Genesis 4: A Good Shepherd is Martyred
Faithful Abel is killed, unfaithful Cain is judged, and any hope for the future transfers to Seth.
Reader Thoughts and Questions
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There is no reprieve from the effects of man’s disobedience. The record plunges immediately into the sorrow of this world. This chapter gives the birth and occupation of Cain and Abel, their worship, God’s analysis, and Cain’s response to God’s rebuke.
We’re then given a brief look at Cain’s descendants, and a new hope for humanity with the birth of Adam and Eve’s third son, Seth.
v. 1 - Eve’s response to Cain’s birth seems to contain a hope that this is the deliverer promised in Genesis 3:15. I have acquired the man from the Lord. This is a reminder that some of our hopes have no place in God’s plan.
v. 2 - in contrast, Abel has the idea of vanity. Either because Adam and Eve felt God’s promises were all tied up in Cain and Abel was surplus to redemptive requirements, or because Cain’s ill character was already on display and they are now filled with doubt.
Cain’s employment is the same as Adam’s, but Abel is a keeper of sheep. This is fascinating when we remember that it would appear men were not eating meat until after the flood. This means Abel is raising them for milk, wool, leather, or sacrifices.
There is much discussion over the distinction between the two sacrifices. Is it because Abel’s was the first fruits, and Cain’s was not? Is it because Abel’s was a blood sacrifice, and Cain’s was not? This may be debated. What is key, however, is that Abel offered in true evangelical faith, and Cain did not. Hebrews 11 says, “By faith Abel offered unto God a more excellent sacrifice than Cain.” A reminder that we could do much religious activity, but without faith it is impossible to please God. Both sincere and hypocritical worshippers may be in the same place at the same time. Like the Pharisee and the Publican.
v. 7 - There is debate over whether God says more sin will lie at his door, or it is a reference to a sin offering, inviting mercy to him. At least it seems to show us the outward call of the covenant of grace that is in play. When Adam and Eve sinned in the garden, there was no invitation to repentance immediately available. God unveiled to them His plan, which was new to them. Now we see it in practice. God is calling Cain to repentance.
v. 10–12 - Cain made his living off the ground. Now he is told that what caused his father to sweat, no amount of sweat would work for him. He cannot work the ground, he has to live a nomadic life and scavenge for food. God does not ignore injustice. They had no civil government to deal with Cain, but to this day, if civil governments do not punish evil, God will judge them and the evildoers.
v. 14 - Cain appears to have enjoyed something of the presence of God as he worshipped with his family. He is conscious that as God sends him away it makes him vulnerable to an act of revenge from a sibling or extended family member. But since there is no civil government yet in play, God appoints a means of hindering a personal act of malice. Eventually God would extinguish his line through the flood.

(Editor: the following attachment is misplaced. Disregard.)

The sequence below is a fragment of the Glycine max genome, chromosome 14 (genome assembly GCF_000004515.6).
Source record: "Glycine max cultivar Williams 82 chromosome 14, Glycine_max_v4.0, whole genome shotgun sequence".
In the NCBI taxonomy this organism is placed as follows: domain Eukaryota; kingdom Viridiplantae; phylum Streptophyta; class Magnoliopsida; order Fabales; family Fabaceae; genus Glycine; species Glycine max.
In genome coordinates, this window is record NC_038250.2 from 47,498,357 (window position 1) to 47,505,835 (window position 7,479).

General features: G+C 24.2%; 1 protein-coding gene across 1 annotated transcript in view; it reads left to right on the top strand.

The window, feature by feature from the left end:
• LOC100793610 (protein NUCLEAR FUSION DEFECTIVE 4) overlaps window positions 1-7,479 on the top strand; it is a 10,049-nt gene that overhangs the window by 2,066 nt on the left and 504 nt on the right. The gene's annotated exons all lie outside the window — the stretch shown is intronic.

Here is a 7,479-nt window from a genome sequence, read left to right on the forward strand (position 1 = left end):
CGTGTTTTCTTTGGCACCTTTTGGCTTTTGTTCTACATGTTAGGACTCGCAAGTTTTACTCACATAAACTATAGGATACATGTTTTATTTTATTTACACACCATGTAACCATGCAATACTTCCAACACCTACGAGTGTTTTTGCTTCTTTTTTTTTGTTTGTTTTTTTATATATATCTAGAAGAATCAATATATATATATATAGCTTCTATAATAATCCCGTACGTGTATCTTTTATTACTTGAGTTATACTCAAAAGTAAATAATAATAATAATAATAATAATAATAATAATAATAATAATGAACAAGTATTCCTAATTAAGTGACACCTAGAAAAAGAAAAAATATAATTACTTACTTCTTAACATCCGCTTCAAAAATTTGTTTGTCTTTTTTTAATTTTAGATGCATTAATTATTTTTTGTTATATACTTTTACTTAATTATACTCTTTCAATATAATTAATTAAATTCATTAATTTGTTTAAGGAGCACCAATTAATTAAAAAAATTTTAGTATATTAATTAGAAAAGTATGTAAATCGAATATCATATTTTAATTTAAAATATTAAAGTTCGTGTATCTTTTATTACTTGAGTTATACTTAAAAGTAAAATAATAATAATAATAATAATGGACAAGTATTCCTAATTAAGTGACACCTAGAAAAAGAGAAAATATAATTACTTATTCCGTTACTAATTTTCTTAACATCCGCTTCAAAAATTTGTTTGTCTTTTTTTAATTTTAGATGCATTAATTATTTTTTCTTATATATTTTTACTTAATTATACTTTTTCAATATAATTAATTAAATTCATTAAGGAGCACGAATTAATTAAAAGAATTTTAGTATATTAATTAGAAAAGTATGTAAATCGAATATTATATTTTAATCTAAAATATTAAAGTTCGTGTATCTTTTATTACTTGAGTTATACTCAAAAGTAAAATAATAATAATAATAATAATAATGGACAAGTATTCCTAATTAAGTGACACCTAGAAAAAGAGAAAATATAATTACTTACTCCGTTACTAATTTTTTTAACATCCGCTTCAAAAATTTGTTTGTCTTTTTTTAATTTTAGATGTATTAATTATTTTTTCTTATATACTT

v. 22ff - while the remarks concerning Cain and his descendants are impressive, God has nothing more to say about them. The feats of men without God do not draw His delight.
In contrast, Seth begins a line of descendants that God visits graciously and are known for their communion with God.
Satan does not wait to attack large institutions and churches. He wastes no time in attacking the first family and trying to find a foothold. Every member of the family needs to be on the alert against Satan. He loves to destroy families.
The passage says that Cain and Abel “brought” their offering. The implication is that there had been a place set up for worship. Adam had instructed them well. We must have personal, family, and corporate places for worship. Make sure you do not neglect this truth.
Avoid the tendency to add sin to sin. v.5 - Cain brings an unlawful sacrifice and then gets mad when God rejects it. This is like a child that does wrong, gets disciplined by a parent, and then gets mad at the parent. Do not do it.
Cain and Abel remind us we ought not to judge godliness by how long someone lives. If it were up to us and we knew the objective is to fill the earth with godly people, we would take out Cain and leave Abel. But God’s ways are not our ways.
The earth that received Abel’s blood and added to the curse Cain experienced, years later would receive Christ’s blood to remove the curse and substitute it with blessing.
Cain’s response to God in v. 9 shows him putting distance between himself and his brother. Christ, in contrast, covenants to be his brother’s keeper and is not ashamed to call us brethren.
The chapter ends with the revival of religion in the family. This is something to be sought from God. May God revive biblical religion in your family.
Genesis 4: A Good Shepherd is Martyred